38 EPA wants your comments on the following specific minor source issues (continued): Is the proposed permit issuance process appropriate? Is proposed ‘allowable–to–allowable” test appropriate for quantifying emissions increase from modifications? Is the proposal to allow “project netting” appropriate for minor NSR? Is the proposed case-by-case control technology appropriate or should no controls be required for minor sources? Can other approaches achieve these purposes? Is the proposed process of allowing a stationary source to become a synthetic minor appropriate? You are also encouraged to comment on any other issues you find relevant!
39 EPA wants your comments on the following specific minor source issues (continued): Should section 112(g) case-by-case MACT determinations be reviewed through this minor NSR program? Are the public participation requirements appropriate? What do you think of the general permits and issuance process? Are the two options for reviewing initial permit decisions satisfactory? You are also encouraged to comment on any other issues you find relevant!
40 EPA wants your comments on the following specific major source issues: Appendix S Should sources subject to the major NSR program in Indian country be subject to the provisions of Appendix S? NOTE: We will not entertain general comments on Appendix S provisions, since this transitional program has been implemented in States across the country for many years Compliance certification Should the source be required to certify that all their sources in the State where the proposed source is locating are in compliance, or that all their sources in all of Indian country are in compliance? You are also encouraged to comment on any other issues you find relevant!
41 EPA wants your comments on the following specific major source issues (continued): Offset Waivers - options presented to address the lack of availability of offsets for tribes: EDZ option Is the criteria for identifying parts of Indian country as EDZs appropriate and/or should we consider any other criteria? We seek comment on the approach of providing offset relief since we are proposing to have the Administrator consult with HUD only once to develop a general set of approval criteria. This means a consultation will not be required every time a tribe applies for its area of Indian country to be designated as an EDZ. Appendix S, paragraph VI option Is this an appropriate option for an offset waiver? We are also requesting comment on other potential options for offset relief in Indian country. You are also encouraged to comment on any other issues you find relevant!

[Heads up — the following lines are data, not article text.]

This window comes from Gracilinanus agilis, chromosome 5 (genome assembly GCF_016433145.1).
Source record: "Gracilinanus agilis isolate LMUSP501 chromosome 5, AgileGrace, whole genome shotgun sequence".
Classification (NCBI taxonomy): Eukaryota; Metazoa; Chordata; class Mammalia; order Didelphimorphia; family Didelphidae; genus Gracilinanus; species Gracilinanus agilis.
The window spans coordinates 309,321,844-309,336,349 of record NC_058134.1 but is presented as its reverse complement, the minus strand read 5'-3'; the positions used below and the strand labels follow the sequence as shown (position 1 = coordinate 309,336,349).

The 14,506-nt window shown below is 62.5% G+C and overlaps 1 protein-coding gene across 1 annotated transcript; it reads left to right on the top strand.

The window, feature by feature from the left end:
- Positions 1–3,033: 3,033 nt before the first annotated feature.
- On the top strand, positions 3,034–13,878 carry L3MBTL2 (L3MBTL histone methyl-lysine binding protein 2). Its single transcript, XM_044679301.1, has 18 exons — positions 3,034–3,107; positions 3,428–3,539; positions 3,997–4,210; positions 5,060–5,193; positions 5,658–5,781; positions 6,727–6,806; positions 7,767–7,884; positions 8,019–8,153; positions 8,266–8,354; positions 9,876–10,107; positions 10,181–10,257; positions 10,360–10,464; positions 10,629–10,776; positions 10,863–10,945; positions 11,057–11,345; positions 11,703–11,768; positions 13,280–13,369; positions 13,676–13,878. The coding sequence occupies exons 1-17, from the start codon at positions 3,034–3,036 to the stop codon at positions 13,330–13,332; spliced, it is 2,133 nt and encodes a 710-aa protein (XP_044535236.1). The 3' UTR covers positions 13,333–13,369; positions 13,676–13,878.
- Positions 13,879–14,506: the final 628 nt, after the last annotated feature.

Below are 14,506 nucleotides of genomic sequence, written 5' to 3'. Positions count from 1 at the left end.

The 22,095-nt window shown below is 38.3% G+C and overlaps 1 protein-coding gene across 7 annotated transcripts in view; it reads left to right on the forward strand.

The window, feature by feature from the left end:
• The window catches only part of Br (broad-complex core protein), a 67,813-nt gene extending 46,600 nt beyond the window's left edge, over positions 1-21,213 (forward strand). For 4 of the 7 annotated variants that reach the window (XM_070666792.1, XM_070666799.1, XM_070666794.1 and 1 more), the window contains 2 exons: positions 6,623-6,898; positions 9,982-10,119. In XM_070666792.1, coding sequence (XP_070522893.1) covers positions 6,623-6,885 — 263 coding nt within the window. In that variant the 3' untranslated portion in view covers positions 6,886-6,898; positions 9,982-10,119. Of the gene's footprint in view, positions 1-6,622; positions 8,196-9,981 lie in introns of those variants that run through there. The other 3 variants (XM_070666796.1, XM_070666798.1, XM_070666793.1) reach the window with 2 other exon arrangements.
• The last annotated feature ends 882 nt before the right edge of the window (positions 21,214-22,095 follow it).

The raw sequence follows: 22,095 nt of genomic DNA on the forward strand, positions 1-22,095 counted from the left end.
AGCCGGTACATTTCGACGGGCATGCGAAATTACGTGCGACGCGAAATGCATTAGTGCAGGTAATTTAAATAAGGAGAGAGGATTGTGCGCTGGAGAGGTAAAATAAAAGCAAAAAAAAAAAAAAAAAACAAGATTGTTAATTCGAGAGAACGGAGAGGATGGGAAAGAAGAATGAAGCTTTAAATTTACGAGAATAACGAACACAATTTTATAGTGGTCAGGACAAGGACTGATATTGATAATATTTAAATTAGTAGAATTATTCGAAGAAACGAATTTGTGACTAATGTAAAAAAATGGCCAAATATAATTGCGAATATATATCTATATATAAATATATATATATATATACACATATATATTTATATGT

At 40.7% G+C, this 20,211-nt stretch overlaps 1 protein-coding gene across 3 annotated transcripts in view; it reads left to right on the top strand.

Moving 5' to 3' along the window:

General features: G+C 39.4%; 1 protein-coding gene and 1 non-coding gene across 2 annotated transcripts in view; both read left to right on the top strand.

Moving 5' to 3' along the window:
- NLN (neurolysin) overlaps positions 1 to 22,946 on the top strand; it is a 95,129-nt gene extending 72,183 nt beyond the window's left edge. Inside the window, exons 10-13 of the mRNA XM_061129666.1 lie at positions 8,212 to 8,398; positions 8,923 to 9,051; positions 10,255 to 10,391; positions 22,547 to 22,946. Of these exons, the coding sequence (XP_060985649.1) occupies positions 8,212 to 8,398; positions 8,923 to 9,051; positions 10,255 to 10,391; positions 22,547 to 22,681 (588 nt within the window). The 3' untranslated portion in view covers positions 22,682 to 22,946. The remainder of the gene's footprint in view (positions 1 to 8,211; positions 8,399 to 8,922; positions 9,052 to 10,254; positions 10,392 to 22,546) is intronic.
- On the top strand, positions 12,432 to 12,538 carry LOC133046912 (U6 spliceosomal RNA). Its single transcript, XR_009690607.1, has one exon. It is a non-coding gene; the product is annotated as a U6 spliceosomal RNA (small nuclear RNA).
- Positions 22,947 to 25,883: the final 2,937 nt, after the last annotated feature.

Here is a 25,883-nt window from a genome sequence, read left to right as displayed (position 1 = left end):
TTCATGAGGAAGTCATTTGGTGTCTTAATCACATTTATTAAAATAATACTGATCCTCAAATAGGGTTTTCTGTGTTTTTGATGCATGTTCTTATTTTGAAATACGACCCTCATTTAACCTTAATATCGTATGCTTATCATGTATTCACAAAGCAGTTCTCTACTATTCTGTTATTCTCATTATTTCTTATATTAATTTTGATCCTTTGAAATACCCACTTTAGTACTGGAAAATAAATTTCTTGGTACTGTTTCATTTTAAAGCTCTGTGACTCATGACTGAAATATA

42 Finally, please submit your comments on the proposed NSR rules Submit your comments, identified by Docket ID No. EPA-HQ-OAR , using one of the following methods: Federal eRulemaking Portal: Follow the on-line instructions for submitting comments Fax: Mail: Attention Docket ID No. EPA-HQ-OAR , U.S. Environmental Protection Agency, EPA West (Air Docket), 1200 Pennsylvania Avenue, Northwest, Mailcode: 6102T, Washington, DC 20460
43 Conclusion The two new proposed rules for Indian country attempt to fill existing regulatory gaps. EPA values your feedback regarding these rules. Please take the time to submit your comments! If you have any questions contact Jessica Montanez at or
44 Appendix A SIPs, TIPs, and FIPs Implementation Plans – a set of programs and regulations developed by the appropriate regulatory agency in order to assure that the NAAQS are attained and maintained. These plans can be developed by the state, tribe, or EPA, depending on which has jurisdiction in a particular area. For that reason, there are three kinds of implementation plans: State Implementation Plan (SIP) – plan that reflects each state’s particular needs and air quality issues, but that must meet certain federal standards. The EPA’s requirements for SIPs are laid out in 40 CFR part 51. If a state fails to submit an approvable SIP within the schedules provided in the CAA, sanctions are imposed on the state. Tribal Implementation Plan (TIP) - a tribe’s plan for improving for maintaining or improving its air quality. A TIP can be designed to respond to the tribe’s particular air quality goals and values, and can be changed over time to reflect the changing air quality concerns of the tribe. Section 301(d) of the CAA as amended in 1990 and as implemented through the Tribal Air Rule (TAR), provides for tribal implementation of CAA programs. Federal Implementation Plan (FIP) – plan that assures that the NAAQS are attained and maintained when a state fails to or a tribe elects not to develop their implementation plan respectively. EPA has the responsibility under the CAA to ensure that public health and the environment are protected.
45 Appendix B Allowable Emissions Allowable emissions – the emissions rate calculated using the maximum rated capacity of the source (unless the source is subject to federally enforceable limits which restrict the operating rate, or hours of operation, or both) and the most stringent of the following: Applicable standards as set forth in 40CFR parts 60 and 61; Any applicable SIP or TIP emissions limitation, including those with a future compliance date; or The emissions rate specified as a federally enforceable permit condition, including those with a future compliance date.